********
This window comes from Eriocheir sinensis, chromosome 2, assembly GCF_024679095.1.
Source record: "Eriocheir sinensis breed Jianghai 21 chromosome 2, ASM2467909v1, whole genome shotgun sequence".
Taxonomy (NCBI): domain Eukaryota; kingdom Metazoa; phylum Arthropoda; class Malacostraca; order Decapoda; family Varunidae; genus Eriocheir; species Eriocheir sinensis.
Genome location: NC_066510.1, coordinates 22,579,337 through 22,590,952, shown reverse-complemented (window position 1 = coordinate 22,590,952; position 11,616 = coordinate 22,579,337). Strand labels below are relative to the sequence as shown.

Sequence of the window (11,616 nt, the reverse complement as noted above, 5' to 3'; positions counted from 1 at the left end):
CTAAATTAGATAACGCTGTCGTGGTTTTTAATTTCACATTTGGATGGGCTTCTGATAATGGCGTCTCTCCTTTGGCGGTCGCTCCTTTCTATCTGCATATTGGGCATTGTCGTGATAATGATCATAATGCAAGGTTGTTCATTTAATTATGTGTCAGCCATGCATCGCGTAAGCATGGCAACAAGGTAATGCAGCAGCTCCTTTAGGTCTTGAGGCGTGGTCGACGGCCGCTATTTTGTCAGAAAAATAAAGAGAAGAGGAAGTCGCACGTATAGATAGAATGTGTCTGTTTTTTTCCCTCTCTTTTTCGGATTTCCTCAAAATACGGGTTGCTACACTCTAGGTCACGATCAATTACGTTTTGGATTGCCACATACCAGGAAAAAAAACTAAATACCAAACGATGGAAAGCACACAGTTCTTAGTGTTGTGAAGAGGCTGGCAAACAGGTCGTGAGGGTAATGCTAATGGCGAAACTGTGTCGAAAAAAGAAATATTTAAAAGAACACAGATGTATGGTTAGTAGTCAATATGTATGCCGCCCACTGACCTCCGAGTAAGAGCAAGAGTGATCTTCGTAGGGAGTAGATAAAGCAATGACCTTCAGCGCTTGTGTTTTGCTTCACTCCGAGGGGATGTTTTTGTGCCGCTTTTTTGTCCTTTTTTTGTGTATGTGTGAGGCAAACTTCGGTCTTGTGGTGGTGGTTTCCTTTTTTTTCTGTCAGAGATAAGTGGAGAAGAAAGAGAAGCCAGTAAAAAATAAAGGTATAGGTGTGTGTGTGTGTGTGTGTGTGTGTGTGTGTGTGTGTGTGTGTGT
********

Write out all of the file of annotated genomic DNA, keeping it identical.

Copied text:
This window comes from Eriocheir sinensis, chromosome 2, assembly GCF_024679095.1.
Source record: "Eriocheir sinensis breed Jianghai 21 chromosome 2, ASM2467909v1, whole genome shotgun sequence".
Taxonomy (NCBI): domain Eukaryota; kingdom Metazoa; phylum Arthropoda; class Malacostraca; order Decapoda; family Varunidae; genus Eriocheir; species Eriocheir sinensis.
Genome location: NC_066510.1, coordinates 22,579,337 through 22,590,952, shown reverse-complemented (window position 1 = coordinate 22,590,952; position 11,616 = coordinate 22,579,337). Strand labels below are relative to the sequence as shown.

Sequence of the window (11,616 nt, the reverse complement as noted above, 5' to 3'; positions counted from 1 at the left end):
CTAAATTAGATAACGCTGTCGTGGTTTTTAATTTCACATTTGGATGGGCTTCTGATAATGGCGTCTCTCCTTTGGCGGTCGCTCCTTTCTATCTGCATATTGGGCATTGTCGTGATAATGATCATAATGCAAGGTTGTTCATTTAATTATGTGTCAGCCATGCATCGCGTAAGCATGGCAACAAGGTAATGCAGCAGCTCCTTTAGGTCTTGAGGCGTGGTCGACGGCCGCTATTTTGTCAGAAAAATAAAGAGAAGAGGAAGTCGCACGTATAGATAGAATGTGTCTGTTTTTTTCCCTCTCTTTTTCGGATTTCCTCAAAATACGGGTTGCTACACTCTAGGTCACGATCAATTACGTTTTGGATTGCCACATACCAGGAAAAAAAACTAAATACCAAACGATGGAAAGCACACAGTTCTTAGTGTTGTGAAGAGGCTGGCAAACAGGTCGTGAGGGTAATGCTAATGGCGAAACTGTGTCGAAAAAAGAAATATTTAAAAGAACACAGATGTATGGTTAGTAGTCAATATGTATGCCGCCCACTGACCTCCGAGTAAGAGCAAGAGTGATCTTCGTAGGGAGTAGATAAAGCAATGACCTTCAGCGCTTGTGTTTTGCTTCACTCCGAGGGGATGTTTTTGTGCCGCTTTTTTGTCCTTTTTTTGTGTATGTGTGAGGCAAACTTCGGTCTTGTGGTGGTGGTTTCCTTTTTTTTCTGTCAGAGATAAGTGGAGAAGAAAGAGAAGCCAGTAAAAAATAAAGGTATAGGTGTGTGTGTGTGTGTGTGTGTGTGTGTGTGTGTGTGTGTGTGTGT